Letter | Published:

The Miraculous Draught of Fishes

Nature volume 110, pages 665666 (18 November 1922) | Download Citation



To the several names of the Sea of Galilee, Prof. Gudger, in his very interesting letter (NATURE, October 28, P. 572) has thrice added “Lake of Tiberius,” evidently by mistake for “Lake of Tiberias.“ Also he omits any reference to the important paper by Prof. Théod. Barrois, “Contr. à l'étude de quelques lacs de Syrie” (in Rev. Biol. du Nord de la France, tome vi., 1894), which usefully summarises what is known of the fauna of the lake in modern times from Belon in 1553 to his own date in 1894. The lake, it appears, contains twenty-two species of fish, some small fishes and some large ones in vast abundance. As of old, it is subject to sudden squalls, dangerous to navigation. Some of its inflowing waters for their healing properties have, says Prof. Barrois, from the most remote antiquity, attracted patients suffering from eczema, arthritis of every kind, and other afflictions. But, with regard to Prof. Gudger's ingenious explanation of the miraculous draught of fishes, coupled with Lortet's description of the behaviour of grebes over a shoal of large Chromids and Canon Tristram's account of their dorsal fins as seen at the surface, surely the wonder is that experienced fishermen like St. Peter should have needed outside assistance, let alone superhuman aid, as is implied in the narrative of St. John's Gospel.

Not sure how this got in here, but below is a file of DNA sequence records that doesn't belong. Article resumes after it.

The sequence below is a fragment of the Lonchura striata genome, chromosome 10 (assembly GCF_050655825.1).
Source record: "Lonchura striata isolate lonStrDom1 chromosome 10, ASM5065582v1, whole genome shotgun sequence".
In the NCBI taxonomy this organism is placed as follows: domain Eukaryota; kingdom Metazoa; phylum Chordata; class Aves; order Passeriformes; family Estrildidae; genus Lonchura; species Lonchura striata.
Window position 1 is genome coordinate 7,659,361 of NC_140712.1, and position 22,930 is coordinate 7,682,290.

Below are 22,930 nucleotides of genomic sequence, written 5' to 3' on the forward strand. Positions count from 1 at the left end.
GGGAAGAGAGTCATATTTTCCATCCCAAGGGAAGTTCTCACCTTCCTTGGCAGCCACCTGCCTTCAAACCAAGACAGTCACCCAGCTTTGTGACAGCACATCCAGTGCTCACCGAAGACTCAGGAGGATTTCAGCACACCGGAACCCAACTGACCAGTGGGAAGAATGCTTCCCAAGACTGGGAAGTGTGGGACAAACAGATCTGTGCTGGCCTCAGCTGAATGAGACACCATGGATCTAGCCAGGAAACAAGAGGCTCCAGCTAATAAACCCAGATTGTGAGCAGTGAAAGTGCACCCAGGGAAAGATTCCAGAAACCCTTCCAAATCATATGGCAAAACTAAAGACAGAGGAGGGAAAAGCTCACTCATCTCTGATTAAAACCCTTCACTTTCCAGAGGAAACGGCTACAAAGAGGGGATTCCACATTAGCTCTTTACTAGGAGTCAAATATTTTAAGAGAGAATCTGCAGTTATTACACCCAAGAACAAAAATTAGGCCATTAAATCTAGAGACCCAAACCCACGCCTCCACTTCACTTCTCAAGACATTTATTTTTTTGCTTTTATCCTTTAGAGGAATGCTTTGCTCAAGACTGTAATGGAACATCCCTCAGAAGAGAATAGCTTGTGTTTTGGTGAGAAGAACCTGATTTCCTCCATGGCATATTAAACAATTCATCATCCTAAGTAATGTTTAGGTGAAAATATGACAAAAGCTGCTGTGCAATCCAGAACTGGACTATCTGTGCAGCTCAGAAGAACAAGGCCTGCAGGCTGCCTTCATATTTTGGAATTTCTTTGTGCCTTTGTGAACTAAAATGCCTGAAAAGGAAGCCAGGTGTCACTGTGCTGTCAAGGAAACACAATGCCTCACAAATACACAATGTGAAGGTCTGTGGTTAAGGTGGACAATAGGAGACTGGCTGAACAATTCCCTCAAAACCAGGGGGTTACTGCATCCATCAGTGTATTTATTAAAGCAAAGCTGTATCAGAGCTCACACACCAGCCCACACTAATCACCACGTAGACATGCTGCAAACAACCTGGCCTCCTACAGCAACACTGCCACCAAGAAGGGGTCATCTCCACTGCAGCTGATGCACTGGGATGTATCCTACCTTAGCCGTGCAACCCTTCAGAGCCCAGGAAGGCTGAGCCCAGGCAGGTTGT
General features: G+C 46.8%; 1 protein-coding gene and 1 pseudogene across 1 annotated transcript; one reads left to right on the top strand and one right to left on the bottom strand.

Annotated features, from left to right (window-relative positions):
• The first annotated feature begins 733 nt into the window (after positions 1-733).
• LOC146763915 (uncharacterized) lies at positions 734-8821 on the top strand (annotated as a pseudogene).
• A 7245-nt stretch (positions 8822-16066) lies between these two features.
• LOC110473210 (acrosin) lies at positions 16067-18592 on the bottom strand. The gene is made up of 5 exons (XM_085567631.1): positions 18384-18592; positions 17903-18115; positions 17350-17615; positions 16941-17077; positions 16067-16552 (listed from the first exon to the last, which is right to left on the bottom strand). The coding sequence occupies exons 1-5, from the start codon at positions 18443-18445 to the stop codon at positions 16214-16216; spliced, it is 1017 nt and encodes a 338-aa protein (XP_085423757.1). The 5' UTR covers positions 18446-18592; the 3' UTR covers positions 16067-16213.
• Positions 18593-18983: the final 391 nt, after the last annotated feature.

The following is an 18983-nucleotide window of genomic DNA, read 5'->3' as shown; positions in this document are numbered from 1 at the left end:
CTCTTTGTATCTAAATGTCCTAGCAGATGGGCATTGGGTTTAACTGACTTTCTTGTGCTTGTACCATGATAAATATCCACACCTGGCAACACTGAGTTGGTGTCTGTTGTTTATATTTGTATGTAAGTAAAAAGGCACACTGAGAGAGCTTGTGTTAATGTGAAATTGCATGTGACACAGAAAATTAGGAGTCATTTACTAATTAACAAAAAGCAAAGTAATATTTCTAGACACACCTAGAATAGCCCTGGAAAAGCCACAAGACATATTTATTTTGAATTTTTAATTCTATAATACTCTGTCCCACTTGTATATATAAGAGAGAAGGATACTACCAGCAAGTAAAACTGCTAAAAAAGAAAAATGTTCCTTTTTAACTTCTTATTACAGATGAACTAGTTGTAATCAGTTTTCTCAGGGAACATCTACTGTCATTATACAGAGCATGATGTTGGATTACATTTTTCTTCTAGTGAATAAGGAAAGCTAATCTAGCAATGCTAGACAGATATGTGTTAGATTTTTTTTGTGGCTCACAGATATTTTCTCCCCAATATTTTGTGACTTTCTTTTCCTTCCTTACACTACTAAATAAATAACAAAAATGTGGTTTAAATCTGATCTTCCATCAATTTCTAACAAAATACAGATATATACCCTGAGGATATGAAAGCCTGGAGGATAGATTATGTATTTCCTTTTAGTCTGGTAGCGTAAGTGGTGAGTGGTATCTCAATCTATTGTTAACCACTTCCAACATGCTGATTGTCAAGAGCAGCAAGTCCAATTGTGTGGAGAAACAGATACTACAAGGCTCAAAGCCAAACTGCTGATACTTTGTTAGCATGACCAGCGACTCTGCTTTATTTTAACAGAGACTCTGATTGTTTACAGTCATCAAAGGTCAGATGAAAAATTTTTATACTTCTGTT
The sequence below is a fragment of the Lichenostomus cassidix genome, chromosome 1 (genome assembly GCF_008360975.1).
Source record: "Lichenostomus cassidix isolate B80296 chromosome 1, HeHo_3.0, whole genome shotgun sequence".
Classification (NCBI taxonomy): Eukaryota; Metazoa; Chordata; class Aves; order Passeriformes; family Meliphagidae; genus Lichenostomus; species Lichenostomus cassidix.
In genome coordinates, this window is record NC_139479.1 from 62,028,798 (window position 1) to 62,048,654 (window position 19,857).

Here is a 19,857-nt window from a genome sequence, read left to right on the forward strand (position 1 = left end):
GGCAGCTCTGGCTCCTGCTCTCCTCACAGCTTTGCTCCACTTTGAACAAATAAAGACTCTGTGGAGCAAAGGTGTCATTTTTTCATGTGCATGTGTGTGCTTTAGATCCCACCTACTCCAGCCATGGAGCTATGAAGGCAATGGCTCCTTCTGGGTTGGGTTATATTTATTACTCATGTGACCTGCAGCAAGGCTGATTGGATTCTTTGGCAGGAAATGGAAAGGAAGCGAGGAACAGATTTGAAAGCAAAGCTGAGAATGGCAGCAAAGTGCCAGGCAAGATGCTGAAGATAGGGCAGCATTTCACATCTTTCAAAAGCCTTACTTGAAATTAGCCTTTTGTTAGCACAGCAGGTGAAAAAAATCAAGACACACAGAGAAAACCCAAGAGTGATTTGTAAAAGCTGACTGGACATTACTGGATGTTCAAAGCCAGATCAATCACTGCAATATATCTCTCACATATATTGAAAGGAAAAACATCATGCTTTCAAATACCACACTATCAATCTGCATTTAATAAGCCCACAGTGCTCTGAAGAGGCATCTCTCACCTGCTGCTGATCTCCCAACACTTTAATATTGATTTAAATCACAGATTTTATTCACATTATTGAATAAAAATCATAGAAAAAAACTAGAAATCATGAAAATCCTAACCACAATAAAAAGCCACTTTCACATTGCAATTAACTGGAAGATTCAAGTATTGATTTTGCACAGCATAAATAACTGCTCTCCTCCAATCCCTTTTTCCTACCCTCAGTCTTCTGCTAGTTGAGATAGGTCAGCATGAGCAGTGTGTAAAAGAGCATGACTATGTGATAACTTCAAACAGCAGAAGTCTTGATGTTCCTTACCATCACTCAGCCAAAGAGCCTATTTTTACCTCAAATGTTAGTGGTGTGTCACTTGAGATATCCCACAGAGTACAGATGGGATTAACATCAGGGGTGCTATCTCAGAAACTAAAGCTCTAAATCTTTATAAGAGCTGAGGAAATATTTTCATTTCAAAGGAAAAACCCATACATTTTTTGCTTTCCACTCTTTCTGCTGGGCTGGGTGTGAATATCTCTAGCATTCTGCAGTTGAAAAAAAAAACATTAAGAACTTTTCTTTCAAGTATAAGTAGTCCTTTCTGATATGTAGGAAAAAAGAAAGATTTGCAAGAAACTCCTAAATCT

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  1. Tunbridge Wells, October 30.

    • T. R. R. S.


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